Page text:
During winter weather, may try to keep warm without shelter, but the Salvation Army has doors open 24 hours a day, said Lt. Philip Canning.
“We’re keeping our building open as a warming station 24 hours a day,” he said, adding the shelter is open for overflow capacity with extra cots on hand if needed.
Canning said they are also on standby to begin feeding groups of people if ice knocks out electricity. He said he wants to encourage people to help in any way possible.
“If people are out and about without shelter, please refer them to us,” he said.
If individuals do have shelter, there are things the Red Cross advises should be done during a winter storm. Those include:
• Listen to a NOAA Weather Radio or other local news channels for critical information on snow storms and blizzards from the National Weather Service (NWS).
• Bring pets/companion animals inside during winter weather. Move other animals or livestock to sheltered areas and make sure that their access to food and water is not blocked by snow drifts, ice or other obstacles.
• Running water, even at a trickle, helps prevent pipes from freezing.
• All fuel-burning equipment should be vented to the outside and kept clear.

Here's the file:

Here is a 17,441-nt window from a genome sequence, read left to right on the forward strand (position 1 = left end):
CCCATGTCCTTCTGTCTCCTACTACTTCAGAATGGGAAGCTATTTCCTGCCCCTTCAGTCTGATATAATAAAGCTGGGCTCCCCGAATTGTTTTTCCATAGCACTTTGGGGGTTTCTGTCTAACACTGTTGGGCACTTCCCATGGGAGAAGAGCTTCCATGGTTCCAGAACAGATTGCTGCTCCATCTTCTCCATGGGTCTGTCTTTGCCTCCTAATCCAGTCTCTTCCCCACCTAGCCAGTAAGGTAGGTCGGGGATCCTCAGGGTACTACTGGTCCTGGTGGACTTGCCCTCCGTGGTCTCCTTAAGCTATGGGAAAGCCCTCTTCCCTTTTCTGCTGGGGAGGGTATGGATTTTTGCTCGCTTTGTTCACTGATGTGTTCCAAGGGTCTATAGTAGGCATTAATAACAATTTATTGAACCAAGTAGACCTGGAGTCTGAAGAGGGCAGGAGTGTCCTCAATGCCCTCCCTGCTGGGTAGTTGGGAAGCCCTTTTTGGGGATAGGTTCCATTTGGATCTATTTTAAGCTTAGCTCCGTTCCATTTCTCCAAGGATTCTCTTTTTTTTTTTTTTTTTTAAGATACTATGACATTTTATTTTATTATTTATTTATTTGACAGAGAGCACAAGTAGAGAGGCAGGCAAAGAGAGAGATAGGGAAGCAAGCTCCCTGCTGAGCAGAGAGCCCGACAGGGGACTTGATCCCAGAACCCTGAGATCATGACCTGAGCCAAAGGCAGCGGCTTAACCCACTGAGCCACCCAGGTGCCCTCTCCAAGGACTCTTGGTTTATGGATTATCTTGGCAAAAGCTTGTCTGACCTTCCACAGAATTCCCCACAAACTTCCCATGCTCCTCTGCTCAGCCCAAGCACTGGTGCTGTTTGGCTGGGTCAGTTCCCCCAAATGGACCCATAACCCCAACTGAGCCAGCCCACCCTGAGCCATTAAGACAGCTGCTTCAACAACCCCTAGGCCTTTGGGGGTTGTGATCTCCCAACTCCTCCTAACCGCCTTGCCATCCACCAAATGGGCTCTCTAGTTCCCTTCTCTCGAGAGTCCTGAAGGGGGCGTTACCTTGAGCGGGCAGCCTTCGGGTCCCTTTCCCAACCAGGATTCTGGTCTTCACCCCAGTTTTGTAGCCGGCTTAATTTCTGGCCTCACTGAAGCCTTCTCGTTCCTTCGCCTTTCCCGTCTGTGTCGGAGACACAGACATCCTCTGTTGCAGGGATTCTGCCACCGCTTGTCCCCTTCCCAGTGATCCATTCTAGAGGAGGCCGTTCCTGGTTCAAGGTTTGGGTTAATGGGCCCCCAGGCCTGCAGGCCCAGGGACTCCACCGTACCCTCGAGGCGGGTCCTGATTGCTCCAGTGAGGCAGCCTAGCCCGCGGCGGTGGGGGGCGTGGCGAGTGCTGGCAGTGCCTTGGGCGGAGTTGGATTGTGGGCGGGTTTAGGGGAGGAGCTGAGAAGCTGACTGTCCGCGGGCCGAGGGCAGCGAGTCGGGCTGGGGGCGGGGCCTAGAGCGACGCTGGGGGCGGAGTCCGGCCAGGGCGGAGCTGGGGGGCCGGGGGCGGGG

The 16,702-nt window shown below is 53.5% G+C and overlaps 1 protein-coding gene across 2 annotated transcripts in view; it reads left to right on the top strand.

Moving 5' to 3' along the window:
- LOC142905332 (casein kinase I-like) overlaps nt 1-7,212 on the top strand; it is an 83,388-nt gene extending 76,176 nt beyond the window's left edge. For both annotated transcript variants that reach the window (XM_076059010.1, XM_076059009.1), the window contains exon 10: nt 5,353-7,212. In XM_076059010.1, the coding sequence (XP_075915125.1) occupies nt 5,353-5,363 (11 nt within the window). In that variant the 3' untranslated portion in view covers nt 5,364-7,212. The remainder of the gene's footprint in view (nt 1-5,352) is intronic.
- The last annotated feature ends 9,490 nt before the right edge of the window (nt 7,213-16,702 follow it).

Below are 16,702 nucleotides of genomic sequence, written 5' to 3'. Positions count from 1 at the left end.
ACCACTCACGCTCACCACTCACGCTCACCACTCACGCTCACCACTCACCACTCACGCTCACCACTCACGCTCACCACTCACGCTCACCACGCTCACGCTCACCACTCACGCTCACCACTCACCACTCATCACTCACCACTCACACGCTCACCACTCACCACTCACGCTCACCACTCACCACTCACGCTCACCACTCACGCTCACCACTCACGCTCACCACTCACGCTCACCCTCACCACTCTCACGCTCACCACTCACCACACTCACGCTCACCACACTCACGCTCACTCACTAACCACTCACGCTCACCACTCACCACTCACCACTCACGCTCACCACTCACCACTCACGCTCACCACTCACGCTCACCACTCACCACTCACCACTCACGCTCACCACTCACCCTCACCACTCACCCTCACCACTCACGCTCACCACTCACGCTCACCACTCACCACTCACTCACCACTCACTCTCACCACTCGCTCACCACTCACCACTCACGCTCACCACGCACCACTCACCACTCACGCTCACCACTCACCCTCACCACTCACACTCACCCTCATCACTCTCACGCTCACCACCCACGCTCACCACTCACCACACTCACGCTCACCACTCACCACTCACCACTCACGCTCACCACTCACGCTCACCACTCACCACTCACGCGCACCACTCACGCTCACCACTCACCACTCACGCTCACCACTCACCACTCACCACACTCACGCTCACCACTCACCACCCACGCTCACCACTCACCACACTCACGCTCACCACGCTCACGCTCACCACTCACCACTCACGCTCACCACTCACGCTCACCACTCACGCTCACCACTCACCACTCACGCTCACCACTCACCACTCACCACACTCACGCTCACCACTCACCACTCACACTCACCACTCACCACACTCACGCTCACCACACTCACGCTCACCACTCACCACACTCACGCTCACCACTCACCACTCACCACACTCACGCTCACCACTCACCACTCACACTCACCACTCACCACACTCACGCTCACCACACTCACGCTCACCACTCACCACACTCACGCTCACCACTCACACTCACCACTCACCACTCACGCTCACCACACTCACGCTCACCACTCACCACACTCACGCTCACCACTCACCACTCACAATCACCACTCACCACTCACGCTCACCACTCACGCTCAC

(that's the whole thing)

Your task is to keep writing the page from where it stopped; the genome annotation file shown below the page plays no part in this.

• Keep garage doors closed if there are water supply lines in the garage.
• Open kitchen and bathroom cabinet doors to allow warmer air to circulate around the plumbing. Be sure to move any harmful cleaners and household chemicals up out of the reach of children.
• Keep the thermostat set to the same temperature both during the day and at night. By temporarily suspending the use of lower nighttime temperatures, you may incur a higher heating bill, but you can prevent a much more costly repair job if pipes freeze and burst.
• Go to a designated public shelter if your home loses power or heat during periods of extreme cold.
• Avoid driving when conditions include sleet, freezing rain or drizzle, snow or dense fog. If travel is necessary, keep a disaster supplies kit in your vehicle.
• Before tackling strenuous tasks in cold temperatures, consider your physical condition, the weather factors and the nature of the task.
• Protect yourself from frostbite and hypothermia by wearing warm, loose-fitting, lightweight clothing in several layers. Stay indoors, if possible.
• Help people who require special assistance such as elderly people living alone, people with disabilities and children.